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Flickr Photo: © Tee La Rosa – Panorama: Isalo National Park

This national park is mostly comprised of sandstone that has been eroded over the centuries by water and wind into incredible gorges, canyons, and unforgettable formations. Although the formations are enough to inspire a visit (at least for me), you’ll also be met with natural streams, swimming holes, and waterfalls along with a fair amount of native plant life, over fifty types of exotic birds, various species of reptiles, and of course lemurs. You’re probably going to have to hire a guide to take you into the park, so be sure to account for the heat and your personal hiking experience before booking a multi-day stay.

Masoala National Park

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Flickr Photo: © David Dennis – Chameleon in Andasibe

It’s said that 2% of all the plants and animals on earth reside within Masoala National Park. While the Lemur’s are by far the most famous inhabitants of Madagascar, this beautiful national park is home to many species of chameleons, geckos, frogs, butterflies and fish, among the few more bizarre mammals you’ll encounter (and I don’t mean the humans). Apart from the unique and colorful array of creatures you’ll encounter, the lush forests, golden beaches, and bright coral reefs that make this park so unique shouldn’t be missed. To make the whole thing even better, there is an immense amount of hiking and trekking opportunities within the park to make your stay unforgettable no matter what you choose to do.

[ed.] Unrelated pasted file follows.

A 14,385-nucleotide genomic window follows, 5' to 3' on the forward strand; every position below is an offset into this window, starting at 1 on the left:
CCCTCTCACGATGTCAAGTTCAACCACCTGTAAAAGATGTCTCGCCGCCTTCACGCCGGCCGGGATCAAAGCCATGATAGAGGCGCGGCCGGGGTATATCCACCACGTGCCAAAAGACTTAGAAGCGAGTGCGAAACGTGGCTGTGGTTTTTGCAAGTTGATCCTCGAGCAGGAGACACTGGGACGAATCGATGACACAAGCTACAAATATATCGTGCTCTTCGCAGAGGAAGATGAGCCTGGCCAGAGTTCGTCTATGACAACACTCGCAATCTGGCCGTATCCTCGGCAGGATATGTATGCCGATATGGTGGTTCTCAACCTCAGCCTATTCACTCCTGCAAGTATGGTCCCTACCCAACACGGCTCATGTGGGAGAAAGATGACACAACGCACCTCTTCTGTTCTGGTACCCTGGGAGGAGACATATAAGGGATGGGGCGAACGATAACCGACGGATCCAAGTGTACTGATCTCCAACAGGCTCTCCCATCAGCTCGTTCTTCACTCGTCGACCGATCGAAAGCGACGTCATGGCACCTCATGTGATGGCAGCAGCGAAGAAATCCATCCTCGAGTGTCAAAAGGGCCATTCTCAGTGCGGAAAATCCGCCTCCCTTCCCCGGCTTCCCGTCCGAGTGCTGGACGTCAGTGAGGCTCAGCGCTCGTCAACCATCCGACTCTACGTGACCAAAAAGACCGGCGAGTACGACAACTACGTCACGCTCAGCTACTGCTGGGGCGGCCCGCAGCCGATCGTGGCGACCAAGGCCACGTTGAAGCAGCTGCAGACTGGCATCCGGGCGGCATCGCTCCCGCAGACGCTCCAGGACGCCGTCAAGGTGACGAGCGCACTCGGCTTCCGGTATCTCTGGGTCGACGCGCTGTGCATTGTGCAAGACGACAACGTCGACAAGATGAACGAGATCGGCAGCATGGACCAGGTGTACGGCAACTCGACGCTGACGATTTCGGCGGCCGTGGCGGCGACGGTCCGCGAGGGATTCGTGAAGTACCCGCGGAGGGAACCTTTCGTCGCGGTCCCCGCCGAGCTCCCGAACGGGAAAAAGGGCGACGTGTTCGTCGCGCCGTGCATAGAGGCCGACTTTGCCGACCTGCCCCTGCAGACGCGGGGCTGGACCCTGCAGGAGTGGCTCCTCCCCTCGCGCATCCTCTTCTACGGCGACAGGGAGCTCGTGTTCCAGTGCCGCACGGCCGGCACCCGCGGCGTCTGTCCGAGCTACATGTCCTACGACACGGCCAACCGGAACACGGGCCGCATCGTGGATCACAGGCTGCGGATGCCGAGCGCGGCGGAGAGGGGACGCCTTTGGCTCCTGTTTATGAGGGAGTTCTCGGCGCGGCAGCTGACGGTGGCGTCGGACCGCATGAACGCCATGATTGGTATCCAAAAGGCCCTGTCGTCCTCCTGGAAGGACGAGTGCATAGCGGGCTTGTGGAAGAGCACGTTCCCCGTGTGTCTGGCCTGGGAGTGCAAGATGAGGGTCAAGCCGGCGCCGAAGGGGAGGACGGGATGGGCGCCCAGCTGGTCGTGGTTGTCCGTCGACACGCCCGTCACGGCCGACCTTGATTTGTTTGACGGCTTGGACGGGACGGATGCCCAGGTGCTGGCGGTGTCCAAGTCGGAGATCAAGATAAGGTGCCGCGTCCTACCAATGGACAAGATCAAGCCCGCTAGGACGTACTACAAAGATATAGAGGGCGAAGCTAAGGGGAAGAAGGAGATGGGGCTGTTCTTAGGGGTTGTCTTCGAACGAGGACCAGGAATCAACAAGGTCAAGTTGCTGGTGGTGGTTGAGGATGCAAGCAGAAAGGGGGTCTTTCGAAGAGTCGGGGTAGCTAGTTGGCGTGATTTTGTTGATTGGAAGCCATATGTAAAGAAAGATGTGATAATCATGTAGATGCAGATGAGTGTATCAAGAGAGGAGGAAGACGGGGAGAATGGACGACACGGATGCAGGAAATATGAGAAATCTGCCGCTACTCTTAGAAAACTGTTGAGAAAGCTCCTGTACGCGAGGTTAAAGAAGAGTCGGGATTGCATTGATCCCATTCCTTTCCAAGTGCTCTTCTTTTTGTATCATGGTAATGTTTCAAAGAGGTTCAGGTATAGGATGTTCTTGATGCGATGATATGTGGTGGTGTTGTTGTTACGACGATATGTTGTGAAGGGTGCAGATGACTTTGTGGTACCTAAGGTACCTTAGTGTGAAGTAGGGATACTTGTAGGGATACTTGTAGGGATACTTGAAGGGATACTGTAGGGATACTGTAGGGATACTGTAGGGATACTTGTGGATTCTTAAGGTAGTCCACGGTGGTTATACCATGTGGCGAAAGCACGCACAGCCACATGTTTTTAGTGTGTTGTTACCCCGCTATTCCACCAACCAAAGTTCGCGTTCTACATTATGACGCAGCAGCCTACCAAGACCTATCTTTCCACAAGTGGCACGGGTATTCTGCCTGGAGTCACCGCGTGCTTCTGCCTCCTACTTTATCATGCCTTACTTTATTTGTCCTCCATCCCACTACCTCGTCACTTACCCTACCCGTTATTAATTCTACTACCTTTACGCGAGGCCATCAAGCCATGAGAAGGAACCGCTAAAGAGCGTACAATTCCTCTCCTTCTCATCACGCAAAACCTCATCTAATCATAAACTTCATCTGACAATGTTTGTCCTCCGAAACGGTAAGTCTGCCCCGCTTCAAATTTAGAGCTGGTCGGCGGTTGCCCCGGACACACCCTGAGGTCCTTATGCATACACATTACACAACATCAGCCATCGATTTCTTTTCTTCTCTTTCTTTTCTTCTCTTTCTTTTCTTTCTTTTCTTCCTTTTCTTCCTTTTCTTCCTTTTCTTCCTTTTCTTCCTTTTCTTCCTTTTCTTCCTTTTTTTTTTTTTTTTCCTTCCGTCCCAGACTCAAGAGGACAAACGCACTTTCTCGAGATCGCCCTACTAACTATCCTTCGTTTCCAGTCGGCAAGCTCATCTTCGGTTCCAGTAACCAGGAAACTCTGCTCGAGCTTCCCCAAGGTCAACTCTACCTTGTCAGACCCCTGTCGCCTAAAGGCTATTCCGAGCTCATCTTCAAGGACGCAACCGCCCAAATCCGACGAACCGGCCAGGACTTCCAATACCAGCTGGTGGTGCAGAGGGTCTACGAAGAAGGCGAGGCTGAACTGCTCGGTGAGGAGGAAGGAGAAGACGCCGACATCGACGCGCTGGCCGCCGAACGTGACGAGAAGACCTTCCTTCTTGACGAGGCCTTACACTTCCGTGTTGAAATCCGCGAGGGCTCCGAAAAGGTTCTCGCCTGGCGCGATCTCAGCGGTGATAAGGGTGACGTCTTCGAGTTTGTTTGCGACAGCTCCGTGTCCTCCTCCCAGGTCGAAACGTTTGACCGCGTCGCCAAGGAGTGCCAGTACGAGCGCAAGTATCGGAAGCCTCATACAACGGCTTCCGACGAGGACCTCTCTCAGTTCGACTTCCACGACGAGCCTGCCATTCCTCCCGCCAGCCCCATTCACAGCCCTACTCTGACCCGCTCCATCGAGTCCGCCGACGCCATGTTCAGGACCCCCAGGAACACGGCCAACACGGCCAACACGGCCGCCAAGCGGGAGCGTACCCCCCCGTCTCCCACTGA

Nosy Be & The Other Beaches of Madagascar

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Flickr Photo: © Giorgio Minguzzi – Nosy-Be-Mdagascar

The most famous beach destination Madagascar has to offer, goes by the name of Nosy Be, and is a small island off the North-West coast of Madagascar. While it’s worshiped for its beautiful crystal clear waters, diving, and off-the-grid feel, it’s also incredibly popular which means it’s going to be expensive. Luckily, there are plenty of other options available. Check out Sante Marie Island, Tamatave, the Pangalanes Canal, or the beaches near the villages of Ankevo and Belo sur Mer for starters. 

Ranomafana National Park

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Flickr Photo: © Leonora Enking – Ranomafana National Park

Another great national park to visit if you’re interested in seeing Lemurs, Ranomafana National Park is home to 12 difference species. Since it’s located near a major thoroughfare, it’s also going to be one of the easiest national parks to get to, which means it’ll be crowded during high tourist seasons. Among its impressive mix of Lemur, you’ll find plenty of butterflies, chameleons, birds, orchids and carnivorous plants, among other reptiles and amphibians. There are 5 main treks within the park, so be sure to plan accordingly as each offers different sights and vary in length.

Tsingy de Bemaraha National Park

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Flickr Photo: © Tee La Rosa – Panorama: Rope Bridge at Tsingy de Bemaraha

Commonly referred to as the “Stone Forest”, Tsingy de Bemaraha National Park was made a UNESCO World Heritage Site in 1990 because of its needle like limestone formations. Although it might be famous for it’s rock, this national park also hosts its own impressive list of native flora, fauna, reptiles, and mammals including lemurs, and ring-tailed mongoose. Since the park is only open between April & November each year, most tourists opt to spend a few days trekking through the park to get the full experience. While shorter options are available, no matter what you choose to do, you’re going to need to hire a guide.